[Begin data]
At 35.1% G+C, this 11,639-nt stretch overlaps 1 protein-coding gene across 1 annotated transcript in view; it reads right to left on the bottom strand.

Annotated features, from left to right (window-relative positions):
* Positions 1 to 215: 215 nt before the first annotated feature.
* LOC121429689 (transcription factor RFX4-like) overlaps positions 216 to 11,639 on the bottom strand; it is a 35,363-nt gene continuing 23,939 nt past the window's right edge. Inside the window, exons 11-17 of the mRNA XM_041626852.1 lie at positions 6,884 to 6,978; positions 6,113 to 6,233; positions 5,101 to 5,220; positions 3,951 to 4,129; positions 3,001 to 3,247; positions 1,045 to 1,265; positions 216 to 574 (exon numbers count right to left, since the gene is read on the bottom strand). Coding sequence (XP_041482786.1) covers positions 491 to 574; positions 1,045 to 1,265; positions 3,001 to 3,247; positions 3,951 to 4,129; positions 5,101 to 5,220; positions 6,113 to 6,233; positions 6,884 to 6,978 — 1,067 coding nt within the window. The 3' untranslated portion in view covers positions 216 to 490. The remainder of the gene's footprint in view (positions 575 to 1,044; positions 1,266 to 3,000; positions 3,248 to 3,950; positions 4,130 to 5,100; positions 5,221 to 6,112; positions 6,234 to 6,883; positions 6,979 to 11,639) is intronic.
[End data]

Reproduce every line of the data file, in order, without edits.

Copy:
At 35.1% G+C, this 11,639-nt stretch overlaps 1 protein-coding gene across 1 annotated transcript in view; it reads right to left on the bottom strand.

Annotated features, from left to right (window-relative positions):
* Positions 1 to 215: 215 nt before the first annotated feature.
* LOC121429689 (transcription factor RFX4-like) overlaps positions 216 to 11,639 on the bottom strand; it is a 35,363-nt gene continuing 23,939 nt past the window's right edge. Inside the window, exons 11-17 of the mRNA XM_041626852.1 lie at positions 6,884 to 6,978; positions 6,113 to 6,233; positions 5,101 to 5,220; positions 3,951 to 4,129; positions 3,001 to 3,247; positions 1,045 to 1,265; positions 216 to 574 (exon numbers count right to left, since the gene is read on the bottom strand). Coding sequence (XP_041482786.1) covers positions 491 to 574; positions 1,045 to 1,265; positions 3,001 to 3,247; positions 3,951 to 4,129; positions 5,101 to 5,220; positions 6,113 to 6,233; positions 6,884 to 6,978 — 1,067 coding nt within the window. The 3' untranslated portion in view covers positions 216 to 490. The remainder of the gene's footprint in view (positions 575 to 1,044; positions 1,266 to 3,000; positions 3,248 to 3,950; positions 4,130 to 5,100; positions 5,221 to 6,112; positions 6,234 to 6,883; positions 6,979 to 11,639) is intronic.